The next election is already looming over this parliament, and the need for a radical policy agenda to challenge this inequality is glaring. Young people already overwhelmingly vote against the Conservative Party, which barely mustered a fifth of the 18-29 vote share in 2019, a year in which it won a landslide victory. Labour already can already rely on this demographic. All that’s left for Labour to go after — which means favourable policies, subsidy and controversy avoidance — is the predominantly Conservative boomer vote. Politics by traffic jam. Pork barrel politics divided by age, not by constituency.
Despite this grim outlook, green shoots of ideological rebellion are emerging within Conservative circles. Innovative policy solutions such as Policy Exchange’s Street Votes proposal are being laid down. The party may also seek to focus on building in the cities over the more politically controversial areas with housing shortages in more rural areas. The political risk here is much diminished. What will the heavily Labour city constituencies do if they hate development — vote more heavily against the party that doesn’t hold their seat?
Others in the party are also questioning treasury orthodoxy on investment spending. Abandoned to the Brownites in the 2010s, a perfectly reasonable conservative case can be made for state-spending on infrastructure to lower taxes in the long run because of higher economic growth. The party of business cannot be blind to the fact that businesses require investment to grow and become profitable. If this idea was good enough for Ronald Reagan’s Right-leaning government, it can be good enough for the Tories today.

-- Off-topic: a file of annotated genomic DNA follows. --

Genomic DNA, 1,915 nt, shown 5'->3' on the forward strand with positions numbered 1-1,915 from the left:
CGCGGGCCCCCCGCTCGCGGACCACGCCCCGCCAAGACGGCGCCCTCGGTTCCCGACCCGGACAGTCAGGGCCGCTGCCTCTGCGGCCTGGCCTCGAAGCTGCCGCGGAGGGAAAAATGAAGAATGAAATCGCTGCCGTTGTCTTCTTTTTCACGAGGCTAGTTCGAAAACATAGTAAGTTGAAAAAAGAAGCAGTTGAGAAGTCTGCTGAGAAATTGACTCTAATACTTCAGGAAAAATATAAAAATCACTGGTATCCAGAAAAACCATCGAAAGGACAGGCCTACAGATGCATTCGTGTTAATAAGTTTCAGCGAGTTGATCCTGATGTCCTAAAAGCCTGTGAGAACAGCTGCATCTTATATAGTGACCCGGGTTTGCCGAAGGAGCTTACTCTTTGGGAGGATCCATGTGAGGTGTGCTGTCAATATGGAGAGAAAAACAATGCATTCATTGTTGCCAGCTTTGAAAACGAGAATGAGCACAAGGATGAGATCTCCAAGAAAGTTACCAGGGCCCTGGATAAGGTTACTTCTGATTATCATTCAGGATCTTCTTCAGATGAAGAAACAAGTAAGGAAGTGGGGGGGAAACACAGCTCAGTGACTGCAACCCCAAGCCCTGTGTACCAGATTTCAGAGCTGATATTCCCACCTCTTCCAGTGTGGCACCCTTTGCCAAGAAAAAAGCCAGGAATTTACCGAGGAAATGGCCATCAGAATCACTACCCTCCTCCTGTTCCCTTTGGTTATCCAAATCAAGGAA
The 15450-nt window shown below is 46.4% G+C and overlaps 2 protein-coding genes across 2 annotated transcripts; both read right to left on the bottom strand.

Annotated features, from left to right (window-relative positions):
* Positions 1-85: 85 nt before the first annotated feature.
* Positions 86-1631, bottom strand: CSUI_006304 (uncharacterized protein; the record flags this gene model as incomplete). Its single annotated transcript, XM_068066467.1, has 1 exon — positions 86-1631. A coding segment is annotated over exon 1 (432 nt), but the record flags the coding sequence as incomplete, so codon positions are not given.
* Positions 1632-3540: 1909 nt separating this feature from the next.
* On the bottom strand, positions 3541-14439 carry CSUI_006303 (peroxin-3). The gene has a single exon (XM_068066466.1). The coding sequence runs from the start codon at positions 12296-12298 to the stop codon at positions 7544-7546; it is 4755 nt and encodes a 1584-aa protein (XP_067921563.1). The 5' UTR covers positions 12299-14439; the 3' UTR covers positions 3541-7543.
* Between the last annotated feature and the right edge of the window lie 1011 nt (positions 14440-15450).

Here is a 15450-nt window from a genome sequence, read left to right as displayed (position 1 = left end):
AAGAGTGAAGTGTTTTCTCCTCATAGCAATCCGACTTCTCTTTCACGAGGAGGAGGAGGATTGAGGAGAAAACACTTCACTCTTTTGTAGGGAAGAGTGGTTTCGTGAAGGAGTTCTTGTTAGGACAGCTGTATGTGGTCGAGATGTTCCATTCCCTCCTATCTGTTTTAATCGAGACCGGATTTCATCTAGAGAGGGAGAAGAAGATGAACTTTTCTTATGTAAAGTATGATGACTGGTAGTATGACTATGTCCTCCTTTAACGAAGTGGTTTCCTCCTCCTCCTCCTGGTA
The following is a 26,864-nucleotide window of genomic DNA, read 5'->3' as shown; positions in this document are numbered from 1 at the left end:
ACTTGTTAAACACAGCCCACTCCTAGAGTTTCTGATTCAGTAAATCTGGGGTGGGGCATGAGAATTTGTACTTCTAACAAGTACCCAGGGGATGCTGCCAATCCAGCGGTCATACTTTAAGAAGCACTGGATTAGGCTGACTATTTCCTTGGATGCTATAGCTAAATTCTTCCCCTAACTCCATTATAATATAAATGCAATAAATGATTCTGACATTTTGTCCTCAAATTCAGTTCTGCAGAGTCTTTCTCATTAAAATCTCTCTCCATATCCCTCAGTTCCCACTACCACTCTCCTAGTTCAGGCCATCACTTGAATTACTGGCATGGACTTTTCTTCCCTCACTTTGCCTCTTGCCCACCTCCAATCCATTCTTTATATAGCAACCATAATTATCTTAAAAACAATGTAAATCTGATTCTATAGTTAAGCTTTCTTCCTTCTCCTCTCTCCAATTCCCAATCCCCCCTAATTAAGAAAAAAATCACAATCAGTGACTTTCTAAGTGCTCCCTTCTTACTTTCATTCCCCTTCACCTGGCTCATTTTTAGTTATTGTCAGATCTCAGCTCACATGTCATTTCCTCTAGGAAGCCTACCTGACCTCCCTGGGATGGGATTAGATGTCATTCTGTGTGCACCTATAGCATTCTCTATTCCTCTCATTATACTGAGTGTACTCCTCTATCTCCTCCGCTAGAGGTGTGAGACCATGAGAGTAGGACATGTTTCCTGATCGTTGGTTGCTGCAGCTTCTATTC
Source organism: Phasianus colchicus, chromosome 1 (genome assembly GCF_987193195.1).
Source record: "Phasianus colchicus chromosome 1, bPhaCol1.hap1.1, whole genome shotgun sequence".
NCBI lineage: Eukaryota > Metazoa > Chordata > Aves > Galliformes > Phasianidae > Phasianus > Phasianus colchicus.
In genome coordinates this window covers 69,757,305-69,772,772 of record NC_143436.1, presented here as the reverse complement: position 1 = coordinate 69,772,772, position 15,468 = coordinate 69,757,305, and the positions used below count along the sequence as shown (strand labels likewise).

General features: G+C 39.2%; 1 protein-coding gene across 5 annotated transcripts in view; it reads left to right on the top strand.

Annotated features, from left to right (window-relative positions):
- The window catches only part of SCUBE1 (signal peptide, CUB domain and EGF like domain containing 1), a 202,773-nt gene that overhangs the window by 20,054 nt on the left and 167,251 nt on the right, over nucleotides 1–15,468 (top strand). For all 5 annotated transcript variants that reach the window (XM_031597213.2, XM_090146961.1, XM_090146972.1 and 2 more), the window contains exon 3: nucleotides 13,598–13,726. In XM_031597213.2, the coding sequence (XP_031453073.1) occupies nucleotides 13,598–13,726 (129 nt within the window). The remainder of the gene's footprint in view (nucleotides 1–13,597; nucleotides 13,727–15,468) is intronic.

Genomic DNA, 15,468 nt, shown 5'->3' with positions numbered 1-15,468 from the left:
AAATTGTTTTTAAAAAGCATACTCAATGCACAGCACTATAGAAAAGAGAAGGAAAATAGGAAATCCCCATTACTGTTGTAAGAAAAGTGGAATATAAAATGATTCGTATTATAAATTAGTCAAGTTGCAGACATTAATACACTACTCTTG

For now, however, these remain fringe ideas within the party. The discontent is there, and it’s growing, driven by high prices, a decade of stagnant growth and limited policy innovation. If it’s to move forward, the party needs to admit to itself the scale of the ideological tangle it’s got itself into. The national pallor of the late Seventies forced a brave, ideological character to emerge in the form of Thatcher.
Today, after 12 long, tiring years in power, no such figure has emerged. And that doesn’t look like changing. Whether the Wakefield and Tiverton by-elections will serve as a second trigger for leadership challenges is unclear, even with the year-long immunity from a confidence vote that is assured by the 1922 Committee rules. It would only take a rule change from the committee to see Johnson fall. Either way, today’s polls surely mark the beginning of the end of the Johnson era.
Who will follow is anyone’s guess, though it seems likely they will disappoint. After all, which Tory will be brave enough to challenge, let alone destroy, the boomer-led satisfaction with national mediocrity?